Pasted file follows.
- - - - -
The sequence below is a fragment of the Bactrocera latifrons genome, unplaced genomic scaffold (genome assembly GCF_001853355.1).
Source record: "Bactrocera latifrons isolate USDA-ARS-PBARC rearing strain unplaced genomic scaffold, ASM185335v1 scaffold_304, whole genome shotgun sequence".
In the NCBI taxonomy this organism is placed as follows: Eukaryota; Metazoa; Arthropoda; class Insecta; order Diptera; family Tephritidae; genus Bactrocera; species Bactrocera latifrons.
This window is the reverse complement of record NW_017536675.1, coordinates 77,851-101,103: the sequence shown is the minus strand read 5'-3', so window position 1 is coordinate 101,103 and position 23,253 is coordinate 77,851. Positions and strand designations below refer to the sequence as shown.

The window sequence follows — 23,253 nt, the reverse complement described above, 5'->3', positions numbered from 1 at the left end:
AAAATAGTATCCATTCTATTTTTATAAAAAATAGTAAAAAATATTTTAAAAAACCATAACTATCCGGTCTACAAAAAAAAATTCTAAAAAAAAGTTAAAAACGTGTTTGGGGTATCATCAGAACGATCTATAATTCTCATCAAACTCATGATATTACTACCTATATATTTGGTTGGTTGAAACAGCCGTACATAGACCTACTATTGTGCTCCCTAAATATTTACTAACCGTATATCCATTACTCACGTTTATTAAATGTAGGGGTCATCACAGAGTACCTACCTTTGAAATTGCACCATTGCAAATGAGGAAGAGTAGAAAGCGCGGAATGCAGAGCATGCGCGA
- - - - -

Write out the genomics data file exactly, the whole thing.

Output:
The sequence below is a fragment of the Bactrocera latifrons genome, unplaced genomic scaffold (genome assembly GCF_001853355.1).
Source record: "Bactrocera latifrons isolate USDA-ARS-PBARC rearing strain unplaced genomic scaffold, ASM185335v1 scaffold_304, whole genome shotgun sequence".
In the NCBI taxonomy this organism is placed as follows: Eukaryota; Metazoa; Arthropoda; class Insecta; order Diptera; family Tephritidae; genus Bactrocera; species Bactrocera latifrons.
This window is the reverse complement of record NW_017536675.1, coordinates 77,851-101,103: the sequence shown is the minus strand read 5'-3', so window position 1 is coordinate 101,103 and position 23,253 is coordinate 77,851. Positions and strand designations below refer to the sequence as shown.

The window sequence follows — 23,253 nt, the reverse complement described above, 5'->3', positions numbered from 1 at the left end:
AAAATAGTATCCATTCTATTTTTATAAAAAATAGTAAAAAATATTTTAAAAAACCATAACTATCCGGTCTACAAAAAAAAATTCTAAAAAAAAGTTAAAAACGTGTTTGGGGTATCATCAGAACGATCTATAATTCTCATCAAACTCATGATATTACTACCTATATATTTGGTTGGTTGAAACAGCCGTACATAGACCTACTATTGTGCTCCCTAAATATTTACTAACCGTATATCCATTACTCACGTTTATTAAATGTAGGGGTCATCACAGAGTACCTACCTTTGAAATTGCACCATTGCAAATGAGGAAGAGTAGAAAGCGCGGAATGCAGAGCATGCGCGA